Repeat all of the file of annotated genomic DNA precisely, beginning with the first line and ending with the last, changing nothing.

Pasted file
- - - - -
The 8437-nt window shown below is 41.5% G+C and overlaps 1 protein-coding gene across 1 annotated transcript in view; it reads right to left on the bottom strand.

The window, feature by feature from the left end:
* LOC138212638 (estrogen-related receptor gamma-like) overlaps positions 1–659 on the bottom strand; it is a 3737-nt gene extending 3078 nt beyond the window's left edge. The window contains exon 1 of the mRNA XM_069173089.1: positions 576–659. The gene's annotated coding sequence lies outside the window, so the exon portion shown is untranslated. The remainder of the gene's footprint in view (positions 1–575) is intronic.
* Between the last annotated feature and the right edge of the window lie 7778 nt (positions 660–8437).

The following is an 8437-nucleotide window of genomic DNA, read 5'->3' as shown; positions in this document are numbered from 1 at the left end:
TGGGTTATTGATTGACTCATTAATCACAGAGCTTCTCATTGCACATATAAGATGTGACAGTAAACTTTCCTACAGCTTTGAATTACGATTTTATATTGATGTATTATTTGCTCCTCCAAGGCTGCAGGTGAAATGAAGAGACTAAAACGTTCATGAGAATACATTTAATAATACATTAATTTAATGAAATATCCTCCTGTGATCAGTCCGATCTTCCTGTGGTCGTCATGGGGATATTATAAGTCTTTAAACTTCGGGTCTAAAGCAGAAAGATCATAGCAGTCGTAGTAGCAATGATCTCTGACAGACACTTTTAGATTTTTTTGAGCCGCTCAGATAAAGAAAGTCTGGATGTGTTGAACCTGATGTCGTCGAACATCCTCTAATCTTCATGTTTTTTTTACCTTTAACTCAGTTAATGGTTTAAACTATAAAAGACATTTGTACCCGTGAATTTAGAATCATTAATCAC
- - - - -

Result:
The 8437-nt window shown below is 41.5% G+C and overlaps 1 protein-coding gene across 1 annotated transcript in view; it reads right to left on the bottom strand.

The window, feature by feature from the left end:
* LOC138212638 (estrogen-related receptor gamma-like) overlaps positions 1–659 on the bottom strand; it is a 3737-nt gene extending 3078 nt beyond the window's left edge. The window contains exon 1 of the mRNA XM_069173089.1: positions 576–659. The gene's annotated coding sequence lies outside the window, so the exon portion shown is untranslated. The remainder of the gene's footprint in view (positions 1–575) is intronic.
* Between the last annotated feature and the right edge of the window lie 7778 nt (positions 660–8437).

The following is an 8437-nucleotide window of genomic DNA, read 5'->3' as shown; positions in this document are numbered from 1 at the left end:
TGGGTTATTGATTGACTCATTAATCACAGAGCTTCTCATTGCACATATAAGATGTGACAGTAAACTTTCCTACAGCTTTGAATTACGATTTTATATTGATGTATTATTTGCTCCTCCAAGGCTGCAGGTGAAATGAAGAGACTAAAACGTTCATGAGAATACATTTAATAATACATTAATTTAATGAAATATCCTCCTGTGATCAGTCCGATCTTCCTGTGGTCGTCATGGGGATATTATAAGTCTTTAAACTTCGGGTCTAAAGCAGAAAGATCATAGCAGTCGTAGTAGCAATGATCTCTGACAGACACTTTTAGATTTTTTTGAGCCGCTCAGATAAAGAAAGTCTGGATGTGTTGAACCTGATGTCGTCGAACATCCTCTAATCTTCATGTTTTTTTTACCTTTAACTCAGTTAATGGTTTAAACTATAAAAGACATTTGTACCCGTGAATTTAGAATCATTAATCAC